Tiny Waynoka offers geological and gastronomical anomalies.
You don’t need an ocean beach for your dune buggy, and you don’t need a metropolis to satisfy a hankering for a five-star schnitzel. Just head to Waynoka.
Northwest Oklahoma may be typical flyover country today, but early coast-to-coast, rail-and-air service had layovers in this Woods County town as part of the Transcontinental Air Transport, begun in 1928 and offering 48-hour service between New York and Los Angeles.
Flights landed in Waynoka (70 miles west of Enid), where passengers boarded trains to continue their journeys in either direction. As more airlines provided east-west service, the TAT merged with Western Air Express with stops in Tulsa, ending Waynoka’s 21 months of aviation fame.
But Waynoka remains an extraordinary stop. Little Sahara State Park offers 1,650 acres of sand dunes 25-75 feet high. Most riders bring their all-terrain vehicles, but some can be rented in town, which connects to the park via a milelong trail. The cost is $10 per driver to enter the dunes, which draw 210,000 visitors annually, depending upon the weather and economy.
“This is an expensive hobby,” interim park manager Greg Grimsley says. “That’s why attendance can fluctuate so much. The spring and fall are our busy seasons because of the nice weather. But even in winter, we can have 100 riders out here on a weekend.”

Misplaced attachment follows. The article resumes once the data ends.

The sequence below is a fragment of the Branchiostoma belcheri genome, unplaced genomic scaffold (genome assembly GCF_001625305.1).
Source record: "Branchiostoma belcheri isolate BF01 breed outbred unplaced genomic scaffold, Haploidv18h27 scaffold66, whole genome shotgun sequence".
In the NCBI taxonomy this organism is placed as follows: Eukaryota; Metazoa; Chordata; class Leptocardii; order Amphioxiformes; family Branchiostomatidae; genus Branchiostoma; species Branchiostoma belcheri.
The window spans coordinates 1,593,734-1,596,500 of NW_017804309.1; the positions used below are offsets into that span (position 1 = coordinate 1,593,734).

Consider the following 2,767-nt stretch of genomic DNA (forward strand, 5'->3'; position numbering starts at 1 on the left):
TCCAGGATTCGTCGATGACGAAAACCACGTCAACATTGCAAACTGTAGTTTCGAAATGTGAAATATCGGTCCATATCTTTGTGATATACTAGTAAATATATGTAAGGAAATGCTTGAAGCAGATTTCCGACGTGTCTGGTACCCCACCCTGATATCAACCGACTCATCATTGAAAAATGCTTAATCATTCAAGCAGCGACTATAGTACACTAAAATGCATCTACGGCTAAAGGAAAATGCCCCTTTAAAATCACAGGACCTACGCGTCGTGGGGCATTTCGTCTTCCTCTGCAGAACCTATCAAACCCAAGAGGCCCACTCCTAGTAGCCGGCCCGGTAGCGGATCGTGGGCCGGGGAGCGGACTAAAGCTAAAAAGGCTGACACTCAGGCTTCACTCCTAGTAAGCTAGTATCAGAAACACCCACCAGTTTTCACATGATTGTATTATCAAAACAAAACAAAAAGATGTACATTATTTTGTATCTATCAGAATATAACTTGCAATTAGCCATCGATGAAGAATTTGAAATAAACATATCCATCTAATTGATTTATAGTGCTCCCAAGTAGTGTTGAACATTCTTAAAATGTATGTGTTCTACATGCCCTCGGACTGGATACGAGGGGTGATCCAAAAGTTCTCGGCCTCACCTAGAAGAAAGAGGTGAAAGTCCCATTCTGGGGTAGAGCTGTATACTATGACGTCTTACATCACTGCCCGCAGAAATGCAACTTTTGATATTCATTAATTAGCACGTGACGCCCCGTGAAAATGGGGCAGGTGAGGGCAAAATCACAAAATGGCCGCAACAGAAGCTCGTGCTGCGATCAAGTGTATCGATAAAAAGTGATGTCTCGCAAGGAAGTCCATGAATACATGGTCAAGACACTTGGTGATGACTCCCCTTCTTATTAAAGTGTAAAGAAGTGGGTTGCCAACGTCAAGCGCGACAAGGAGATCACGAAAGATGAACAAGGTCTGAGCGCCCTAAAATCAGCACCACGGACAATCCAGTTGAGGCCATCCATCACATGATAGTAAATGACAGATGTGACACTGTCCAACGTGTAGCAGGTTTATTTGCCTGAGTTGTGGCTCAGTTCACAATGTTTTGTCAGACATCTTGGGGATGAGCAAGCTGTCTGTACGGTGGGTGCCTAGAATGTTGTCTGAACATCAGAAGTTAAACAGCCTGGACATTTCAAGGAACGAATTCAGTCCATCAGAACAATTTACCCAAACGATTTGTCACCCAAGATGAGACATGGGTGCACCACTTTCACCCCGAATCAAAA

The dunes, a quirk of nature, formed when the ancient Permian Sea gathered sand on its shores. When this inland sea drained from continental uplift, sand remained. Prevailing winds and the Cimarron River kept the dunes in the area, although native people call them Walking Hills because they can form and re-form within a few days.
The dunes led to another anomaly when Dieter Dorner, a native of Nuremberg, Germany, arrived 18 years ago. Dorner immigrated in 1998 to start a destination restaurant. Knowing of all visitors to the park, he opened the acclaimed Cafe Bahnhof, whose most popular dish is Rahm schnitzel with onion-mushroom cream sauce.
Dorner picked the cafe’s name (German for train station) because “we couldn’t find a better one. We knew a lot of folks may have been in Germany in the armed forces and might know what the word means. Plus, we’re only a block away from the old train station.”
The cafe is modeled after small, rural eateries throughout Germany, many of which “are old and the furniture is dark, so we wanted to show that,” Dorner says. “We picked many earth tones to reflect the area: reds like the Oklahoma soil and different yellows.”
Cafe Bahnhof, with 42 seats, is open Wednesday through Saturday; reservations are recommended.